“Why are you doing this?”

May 20, 2014

I’m grateful to have a job. Not everyone is so lucky. It pays well enough to allow me to live in California, eat well, entertain my friends, and pay off some credit card debt. I try to remind myself of this when impermanent circumstances make me consider quitting. It’s not that my boss is demanding, the work undesirable, or my coworkers impossible to deal with. What I have a hard time coming to terms with is “wasting” my potential.

I want to be clear: I don’t consider any job to be beneath me. But I have yet to work in a position that challenges me physically, mentally, and spiritually. Nor do I think I’m likely to find one anytime soon. Without boasting too much, I am smart. Smarter than I believe the job requires me to be. And this is obvious to anyone I’m working with:

“Why are you doing this?”

“When are you going to get a real job?”

The latter was thrown in my face by a female retiree in Los Angeles. I’m sure she had her reasons. Her husband somehow sensed there was something about me and asked me to recite as many digits of pi as I knew (22). Upon learning this, his wife thought I was lowering myself with menial labor and marketing.

A coworker couldn’t help but utter the former as I was introduced by my boss on a Sunday outing. He was a high school graduate who presumably didn’t have the means to go to university, and was understandably curious as to why an intelligent graduate would be working ostensibly the same position as he.

I’m confident in my decisions. I made a choice to come back and try to live in the US, knowing that would mean some sacrifices. However, though I can shake the perceptions of others when it comes to their fears and misconceptions of living abroad, I can’t do the same concerning my job.

You’re not your job. You’re not how much money you have in the bank. You’re not the car you drive. You’re not the contents of your wallet.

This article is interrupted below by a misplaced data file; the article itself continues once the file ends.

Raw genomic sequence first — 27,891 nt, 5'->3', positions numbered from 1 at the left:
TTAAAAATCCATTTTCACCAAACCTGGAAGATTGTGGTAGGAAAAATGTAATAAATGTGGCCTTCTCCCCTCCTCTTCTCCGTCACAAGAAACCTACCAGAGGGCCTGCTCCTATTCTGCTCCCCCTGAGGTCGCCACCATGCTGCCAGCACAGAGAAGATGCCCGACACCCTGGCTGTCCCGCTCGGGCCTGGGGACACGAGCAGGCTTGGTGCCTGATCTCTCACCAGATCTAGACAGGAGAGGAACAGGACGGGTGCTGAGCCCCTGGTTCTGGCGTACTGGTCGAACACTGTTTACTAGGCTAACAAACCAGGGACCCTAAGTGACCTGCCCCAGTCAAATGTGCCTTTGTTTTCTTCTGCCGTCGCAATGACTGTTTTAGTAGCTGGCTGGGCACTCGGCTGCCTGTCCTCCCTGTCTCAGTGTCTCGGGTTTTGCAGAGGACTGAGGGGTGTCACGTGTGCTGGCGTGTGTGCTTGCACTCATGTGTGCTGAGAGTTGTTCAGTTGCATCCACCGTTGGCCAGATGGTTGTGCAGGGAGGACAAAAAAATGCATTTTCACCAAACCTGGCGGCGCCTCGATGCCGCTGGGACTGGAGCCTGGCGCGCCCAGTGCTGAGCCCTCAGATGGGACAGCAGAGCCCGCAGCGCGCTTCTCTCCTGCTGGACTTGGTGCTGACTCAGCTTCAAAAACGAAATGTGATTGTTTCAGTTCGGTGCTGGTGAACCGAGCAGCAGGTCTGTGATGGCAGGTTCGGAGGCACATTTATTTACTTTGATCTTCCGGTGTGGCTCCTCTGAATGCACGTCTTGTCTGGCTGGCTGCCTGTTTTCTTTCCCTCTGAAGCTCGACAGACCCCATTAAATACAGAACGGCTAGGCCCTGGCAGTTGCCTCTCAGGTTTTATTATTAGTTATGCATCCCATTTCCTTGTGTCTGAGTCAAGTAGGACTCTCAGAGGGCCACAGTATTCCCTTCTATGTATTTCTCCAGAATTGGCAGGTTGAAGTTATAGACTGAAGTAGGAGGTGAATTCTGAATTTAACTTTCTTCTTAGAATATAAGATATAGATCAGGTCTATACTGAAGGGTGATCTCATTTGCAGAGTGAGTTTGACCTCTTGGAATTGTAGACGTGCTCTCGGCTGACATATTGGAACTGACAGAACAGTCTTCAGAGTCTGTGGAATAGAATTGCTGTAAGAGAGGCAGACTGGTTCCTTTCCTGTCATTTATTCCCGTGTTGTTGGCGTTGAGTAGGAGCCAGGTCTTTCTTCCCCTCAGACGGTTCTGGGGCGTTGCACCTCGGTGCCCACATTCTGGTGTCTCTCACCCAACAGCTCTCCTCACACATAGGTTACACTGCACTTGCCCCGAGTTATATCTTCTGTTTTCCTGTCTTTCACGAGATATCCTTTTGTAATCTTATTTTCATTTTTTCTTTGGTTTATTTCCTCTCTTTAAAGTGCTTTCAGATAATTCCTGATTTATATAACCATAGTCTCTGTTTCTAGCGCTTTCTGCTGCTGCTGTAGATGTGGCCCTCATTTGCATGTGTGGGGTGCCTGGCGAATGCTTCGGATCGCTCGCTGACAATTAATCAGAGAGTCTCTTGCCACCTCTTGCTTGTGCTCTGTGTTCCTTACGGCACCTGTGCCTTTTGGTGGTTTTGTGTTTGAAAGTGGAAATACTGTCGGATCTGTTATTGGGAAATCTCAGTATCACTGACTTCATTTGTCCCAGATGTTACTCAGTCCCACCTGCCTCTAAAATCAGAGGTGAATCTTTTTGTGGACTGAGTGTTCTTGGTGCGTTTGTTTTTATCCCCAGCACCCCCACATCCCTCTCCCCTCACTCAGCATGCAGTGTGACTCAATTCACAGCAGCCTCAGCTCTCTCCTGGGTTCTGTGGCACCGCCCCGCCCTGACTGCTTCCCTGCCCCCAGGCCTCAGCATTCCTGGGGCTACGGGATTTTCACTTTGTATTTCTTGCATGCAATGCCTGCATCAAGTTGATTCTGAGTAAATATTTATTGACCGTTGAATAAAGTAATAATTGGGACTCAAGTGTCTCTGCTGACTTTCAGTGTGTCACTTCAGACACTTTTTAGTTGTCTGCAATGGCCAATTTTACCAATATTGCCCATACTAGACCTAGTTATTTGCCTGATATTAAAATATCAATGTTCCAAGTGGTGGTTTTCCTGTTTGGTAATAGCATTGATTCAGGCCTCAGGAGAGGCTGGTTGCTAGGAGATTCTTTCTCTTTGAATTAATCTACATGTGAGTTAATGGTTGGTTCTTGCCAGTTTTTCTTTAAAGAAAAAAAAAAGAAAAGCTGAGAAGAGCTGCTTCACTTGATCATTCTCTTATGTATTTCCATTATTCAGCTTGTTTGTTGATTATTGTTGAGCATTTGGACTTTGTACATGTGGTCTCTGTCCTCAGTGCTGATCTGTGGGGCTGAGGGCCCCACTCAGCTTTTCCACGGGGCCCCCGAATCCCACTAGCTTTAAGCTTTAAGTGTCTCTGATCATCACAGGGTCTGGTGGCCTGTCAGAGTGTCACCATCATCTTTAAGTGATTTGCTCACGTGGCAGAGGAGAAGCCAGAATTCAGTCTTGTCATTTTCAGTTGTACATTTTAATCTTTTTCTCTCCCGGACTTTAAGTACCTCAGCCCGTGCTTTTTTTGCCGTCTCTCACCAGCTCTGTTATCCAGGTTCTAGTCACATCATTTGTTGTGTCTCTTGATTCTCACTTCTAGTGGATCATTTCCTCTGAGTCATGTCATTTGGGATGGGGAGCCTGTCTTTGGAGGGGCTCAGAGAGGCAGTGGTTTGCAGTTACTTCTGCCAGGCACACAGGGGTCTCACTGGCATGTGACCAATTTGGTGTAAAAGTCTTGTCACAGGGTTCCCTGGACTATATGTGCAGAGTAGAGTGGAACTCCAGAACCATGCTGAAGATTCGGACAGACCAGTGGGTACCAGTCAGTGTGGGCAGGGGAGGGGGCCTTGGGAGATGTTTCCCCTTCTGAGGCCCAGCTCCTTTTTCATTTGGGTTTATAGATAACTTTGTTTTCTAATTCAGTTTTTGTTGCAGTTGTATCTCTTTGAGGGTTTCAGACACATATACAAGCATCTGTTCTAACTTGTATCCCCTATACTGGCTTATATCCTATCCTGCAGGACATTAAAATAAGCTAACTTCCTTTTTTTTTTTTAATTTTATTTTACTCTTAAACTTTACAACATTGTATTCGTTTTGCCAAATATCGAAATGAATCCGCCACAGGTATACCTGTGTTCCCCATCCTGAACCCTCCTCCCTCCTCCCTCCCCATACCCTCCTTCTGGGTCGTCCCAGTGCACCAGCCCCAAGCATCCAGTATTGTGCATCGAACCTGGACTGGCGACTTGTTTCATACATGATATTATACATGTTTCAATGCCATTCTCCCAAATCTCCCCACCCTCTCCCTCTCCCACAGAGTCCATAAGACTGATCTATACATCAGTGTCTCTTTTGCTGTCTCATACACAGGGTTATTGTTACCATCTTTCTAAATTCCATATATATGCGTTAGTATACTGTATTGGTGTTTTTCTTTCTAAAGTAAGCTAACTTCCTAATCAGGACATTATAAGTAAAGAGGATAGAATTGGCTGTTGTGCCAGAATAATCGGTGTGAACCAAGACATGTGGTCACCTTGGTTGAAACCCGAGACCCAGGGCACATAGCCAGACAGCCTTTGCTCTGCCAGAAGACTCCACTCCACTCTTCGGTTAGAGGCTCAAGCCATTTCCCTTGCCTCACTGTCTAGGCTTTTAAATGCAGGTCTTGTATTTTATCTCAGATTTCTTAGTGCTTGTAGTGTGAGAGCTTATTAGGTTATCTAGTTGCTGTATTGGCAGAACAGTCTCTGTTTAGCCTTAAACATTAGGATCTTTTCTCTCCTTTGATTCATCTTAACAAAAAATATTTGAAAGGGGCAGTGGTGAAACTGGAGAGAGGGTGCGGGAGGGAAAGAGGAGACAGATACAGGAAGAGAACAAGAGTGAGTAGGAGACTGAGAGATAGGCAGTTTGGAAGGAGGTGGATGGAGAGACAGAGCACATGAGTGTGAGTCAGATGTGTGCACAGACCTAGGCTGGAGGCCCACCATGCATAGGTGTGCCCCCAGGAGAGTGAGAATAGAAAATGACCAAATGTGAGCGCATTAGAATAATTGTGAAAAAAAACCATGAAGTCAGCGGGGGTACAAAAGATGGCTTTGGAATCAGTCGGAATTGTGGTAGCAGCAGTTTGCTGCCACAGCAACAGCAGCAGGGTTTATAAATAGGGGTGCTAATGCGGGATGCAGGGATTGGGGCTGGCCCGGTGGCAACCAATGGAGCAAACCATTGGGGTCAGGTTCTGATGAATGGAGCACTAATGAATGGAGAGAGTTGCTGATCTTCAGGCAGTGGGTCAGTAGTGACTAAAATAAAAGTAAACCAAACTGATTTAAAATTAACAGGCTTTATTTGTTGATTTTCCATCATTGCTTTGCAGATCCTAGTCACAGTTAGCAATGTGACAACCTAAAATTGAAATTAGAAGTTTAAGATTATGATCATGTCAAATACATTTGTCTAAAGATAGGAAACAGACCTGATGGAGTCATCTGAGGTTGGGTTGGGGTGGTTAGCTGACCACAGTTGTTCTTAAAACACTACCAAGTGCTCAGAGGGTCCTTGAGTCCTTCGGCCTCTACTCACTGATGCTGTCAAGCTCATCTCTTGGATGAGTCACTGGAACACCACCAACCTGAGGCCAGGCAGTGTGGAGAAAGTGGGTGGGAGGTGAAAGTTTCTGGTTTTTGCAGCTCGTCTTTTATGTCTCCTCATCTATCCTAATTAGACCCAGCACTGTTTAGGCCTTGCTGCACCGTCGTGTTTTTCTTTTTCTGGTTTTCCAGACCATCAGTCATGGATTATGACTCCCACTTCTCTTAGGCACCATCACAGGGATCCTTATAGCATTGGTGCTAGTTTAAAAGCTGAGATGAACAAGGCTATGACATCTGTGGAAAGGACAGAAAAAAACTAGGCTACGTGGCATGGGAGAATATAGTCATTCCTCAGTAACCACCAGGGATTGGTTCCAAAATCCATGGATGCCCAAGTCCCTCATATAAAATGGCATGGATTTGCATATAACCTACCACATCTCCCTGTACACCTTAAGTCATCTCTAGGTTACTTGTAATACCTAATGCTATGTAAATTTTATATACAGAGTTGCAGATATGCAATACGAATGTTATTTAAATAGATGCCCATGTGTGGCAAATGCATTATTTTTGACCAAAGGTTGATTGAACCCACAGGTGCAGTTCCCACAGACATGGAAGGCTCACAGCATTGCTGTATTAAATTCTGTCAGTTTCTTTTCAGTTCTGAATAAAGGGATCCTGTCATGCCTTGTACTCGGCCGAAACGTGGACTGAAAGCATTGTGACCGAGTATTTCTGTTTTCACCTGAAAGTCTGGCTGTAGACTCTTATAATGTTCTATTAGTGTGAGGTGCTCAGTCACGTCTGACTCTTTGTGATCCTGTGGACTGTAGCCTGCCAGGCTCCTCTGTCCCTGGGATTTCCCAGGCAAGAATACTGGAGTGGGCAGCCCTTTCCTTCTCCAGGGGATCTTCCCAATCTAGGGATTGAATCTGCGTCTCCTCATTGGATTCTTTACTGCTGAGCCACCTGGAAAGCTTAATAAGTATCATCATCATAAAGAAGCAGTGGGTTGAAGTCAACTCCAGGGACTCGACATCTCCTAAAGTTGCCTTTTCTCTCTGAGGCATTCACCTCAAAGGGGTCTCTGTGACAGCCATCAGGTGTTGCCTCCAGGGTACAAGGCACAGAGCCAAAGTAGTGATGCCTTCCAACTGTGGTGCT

– Tyler Durden

I think this discrepancy comes from experience. I know there’s significant value in travel, far more than average American Joes can appreciate, and thus I don’t feel slighted when people call me out on spending so much time abroad; I know they’re 100% wrong. The same cannot be said for me, underemployed. Maybe there it’s necessary to survive, but I lack the experience to convince my naysayers and myself that there’s nothing wrong with my job.

Mr. Durden was right, and wrong; you are your job. It’s your appeal to the opposite sex (if you’re a man, anyway), your self worth, and where you’re spending the majority of your waking time. Getting no value out of it, whether it be a relationship with coworkers, knowledge, or life skills, would be foolish. It doesn’t have to satisfy every one of your desires you thought of when you wanted to work, but there must be something. We are capable of pursuing other interests outside of a simple job.

My problem is I haven’t learned this balance. My interests outside of the workplace are few and far between without a network of friends and knowledge of opportunities in the area. As a result, I tend to look to the one consistency in my life, the job, for meaning. And there is none. I believe I am subverting myself, and comments like the ones above sting quite a bit.

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